Washington and Seoul are one of each other’s largest trade and investment partners, with more than $62 billion in foreign direct investment by South Korean companies in the United States in 2020.

During their meeting on Saturday, the leaders discussed a wider range of issues including the Indo-Pacific economic framework.

The IPEF – due to launch in Tokyo on Monday – has been the centerpiece of US economic policy in the region since the Trump administration’s 2017 withdrawal from the Trans-Pacific Partnership, the free trade agreement that the Obama administration launched in 2016.

While Seoul is unlikely to downgrade its economic ties with Beijing, its support for IPEF, the administration’s economic counteroffensive against China, is crucial.

“Nobody in Korea is talking about China’s economic isolation, it’s really not going to happen,” Ramon Pacheco Pardo, a Korea scholar at King’s College London, told VOA. Yoon, however, will be “much more vocal in making it clear that Korea is joining these cadres who we all know are anti-China,” he said.

It is still unclear whether Seoul will sign the IPEF. The leaders’ statement only said that the two agreed “to work together to develop a comprehensive IPEF that will deepen economic engagement on priority issues.”

The IPEF has been criticized for its lack of market access provisions, which makes it less attractive than existing regional free trade agreements such as the Comprehensive and Progressive Agreement for Trans-Pacific Partnership and the Regional Comprehensive Economic Partnership.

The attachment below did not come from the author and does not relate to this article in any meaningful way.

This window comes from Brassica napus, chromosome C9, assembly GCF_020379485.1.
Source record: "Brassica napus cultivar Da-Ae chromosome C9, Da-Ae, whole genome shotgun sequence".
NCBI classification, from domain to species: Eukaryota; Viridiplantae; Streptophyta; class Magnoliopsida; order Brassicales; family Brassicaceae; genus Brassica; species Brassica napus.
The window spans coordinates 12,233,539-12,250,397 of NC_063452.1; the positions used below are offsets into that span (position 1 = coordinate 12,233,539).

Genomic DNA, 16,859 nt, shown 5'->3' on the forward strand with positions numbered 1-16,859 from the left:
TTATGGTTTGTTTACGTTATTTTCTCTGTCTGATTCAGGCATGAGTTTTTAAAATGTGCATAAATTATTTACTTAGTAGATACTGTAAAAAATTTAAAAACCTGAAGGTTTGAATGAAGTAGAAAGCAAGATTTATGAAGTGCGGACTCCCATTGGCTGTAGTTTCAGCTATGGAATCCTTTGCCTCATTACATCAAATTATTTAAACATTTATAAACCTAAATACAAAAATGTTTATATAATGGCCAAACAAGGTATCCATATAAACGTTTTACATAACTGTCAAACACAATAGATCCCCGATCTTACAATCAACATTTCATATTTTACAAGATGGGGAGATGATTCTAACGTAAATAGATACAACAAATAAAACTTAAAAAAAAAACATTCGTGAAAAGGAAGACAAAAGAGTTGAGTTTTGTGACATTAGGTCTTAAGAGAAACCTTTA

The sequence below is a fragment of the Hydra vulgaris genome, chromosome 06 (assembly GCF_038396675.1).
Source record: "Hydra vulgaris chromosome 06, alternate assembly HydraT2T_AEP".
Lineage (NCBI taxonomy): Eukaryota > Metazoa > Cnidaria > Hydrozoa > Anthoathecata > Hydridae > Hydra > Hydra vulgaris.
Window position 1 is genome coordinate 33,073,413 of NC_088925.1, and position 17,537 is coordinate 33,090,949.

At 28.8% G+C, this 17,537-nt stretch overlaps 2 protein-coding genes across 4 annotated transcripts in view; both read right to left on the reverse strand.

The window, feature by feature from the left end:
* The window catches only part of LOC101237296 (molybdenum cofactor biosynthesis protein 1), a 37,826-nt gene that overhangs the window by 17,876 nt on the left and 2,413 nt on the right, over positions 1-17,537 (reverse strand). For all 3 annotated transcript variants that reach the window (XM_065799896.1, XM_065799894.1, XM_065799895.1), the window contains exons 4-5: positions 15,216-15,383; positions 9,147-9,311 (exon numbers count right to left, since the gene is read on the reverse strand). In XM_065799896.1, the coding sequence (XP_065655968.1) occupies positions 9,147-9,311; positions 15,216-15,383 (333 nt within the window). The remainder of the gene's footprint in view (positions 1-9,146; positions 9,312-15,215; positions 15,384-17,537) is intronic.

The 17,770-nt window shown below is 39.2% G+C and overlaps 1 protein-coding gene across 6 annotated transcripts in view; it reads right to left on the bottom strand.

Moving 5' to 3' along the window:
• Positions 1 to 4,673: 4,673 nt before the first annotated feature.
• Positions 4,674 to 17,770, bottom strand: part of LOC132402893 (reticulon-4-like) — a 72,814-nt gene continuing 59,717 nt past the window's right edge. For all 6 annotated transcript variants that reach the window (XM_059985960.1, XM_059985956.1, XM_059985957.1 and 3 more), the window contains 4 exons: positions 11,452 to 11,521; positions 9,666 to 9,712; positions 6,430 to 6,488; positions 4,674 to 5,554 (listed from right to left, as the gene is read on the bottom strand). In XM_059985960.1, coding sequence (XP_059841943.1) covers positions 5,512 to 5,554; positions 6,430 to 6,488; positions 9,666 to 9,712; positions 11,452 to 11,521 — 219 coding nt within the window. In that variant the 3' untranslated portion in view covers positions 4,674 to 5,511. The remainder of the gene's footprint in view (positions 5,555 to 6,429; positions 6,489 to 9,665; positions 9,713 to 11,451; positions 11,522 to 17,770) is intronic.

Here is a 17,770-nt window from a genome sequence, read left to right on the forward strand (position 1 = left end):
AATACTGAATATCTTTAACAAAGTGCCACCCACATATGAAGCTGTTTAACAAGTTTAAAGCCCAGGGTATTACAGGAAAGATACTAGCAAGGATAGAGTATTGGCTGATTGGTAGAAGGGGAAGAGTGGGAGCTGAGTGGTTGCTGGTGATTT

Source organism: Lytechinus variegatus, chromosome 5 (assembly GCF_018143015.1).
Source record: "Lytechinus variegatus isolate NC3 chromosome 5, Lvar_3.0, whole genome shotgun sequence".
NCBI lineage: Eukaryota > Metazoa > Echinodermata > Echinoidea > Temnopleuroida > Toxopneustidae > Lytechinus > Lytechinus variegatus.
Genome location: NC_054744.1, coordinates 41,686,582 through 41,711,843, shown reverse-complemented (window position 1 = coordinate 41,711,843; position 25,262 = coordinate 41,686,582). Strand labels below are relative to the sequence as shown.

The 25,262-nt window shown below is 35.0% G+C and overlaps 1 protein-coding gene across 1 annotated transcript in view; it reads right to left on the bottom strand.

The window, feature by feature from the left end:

Even without the promise of increased market access, administration officials said they expect a significant number of countries to sign on.

“I think you are going to see a really impressive display of energy and enthusiasm from a significant number of Indo-Pacific countries for the launch of the Indo-Pacific economic framework,” the adviser told White House national security, Jake Sullivan. to a question from VOA.

“It will be a large and comprehensive set of countries from across the region, a mix of different types of economies. And that diversity and breadth of participation, in our view, actually justifies the core theory of IPEF, which is — you’re right — that it’s not a traditional free trade agreement. And this is a good thing. It is a modern negotiation designed to meet modern challenges.

“We believe this event on Monday will be a big deal and a milestone in American engagement in the Indo-Pacific,” Sullivan said. “And at the end of the president’s first term, I think we’ll look back and say that was a time when American engagement in the Indo-Pacific kicked into a different gear.”

Chinese military flex

In Asia, Biden will reaffirm the US commitment to a free and open Indo-Pacific and use the Ukraine crisis to signal that unilaterally changing the status quo by force – whether in Taiwan or the islands disputed areas of the South China Sea – is unacceptable.

However, Beijing is unlikely to act opportunistically against Taiwan as the US focuses on the Russian invasion, said Robert Daly, director of the Wilson Center’s Kissinger Institute on China and the United States. . The enormous economic pressures caused by the zero-COVID policy have led to growing public skepticism of China’s leaders.

(Chinese leader) “Xi Jinping is facing strong domestic headwinds, he can’t face another setback,” Daly told VOA.

Yet Xi is flexing his military prowess. Ahead of Biden’s arrival in Seoul on Thursday, China announced it was holding military exercises in the disputed South China Sea. Beijing has militarized at least three of the many islands it has artificially built in strategic waters, an aggressive move that worries the United States and its allies.

Yoon will host Biden for a state dinner later on Saturday. On Sunday, Biden will meet with South Korean business leaders before continuing his trip to Tokyo.

William Gallo contributed to this report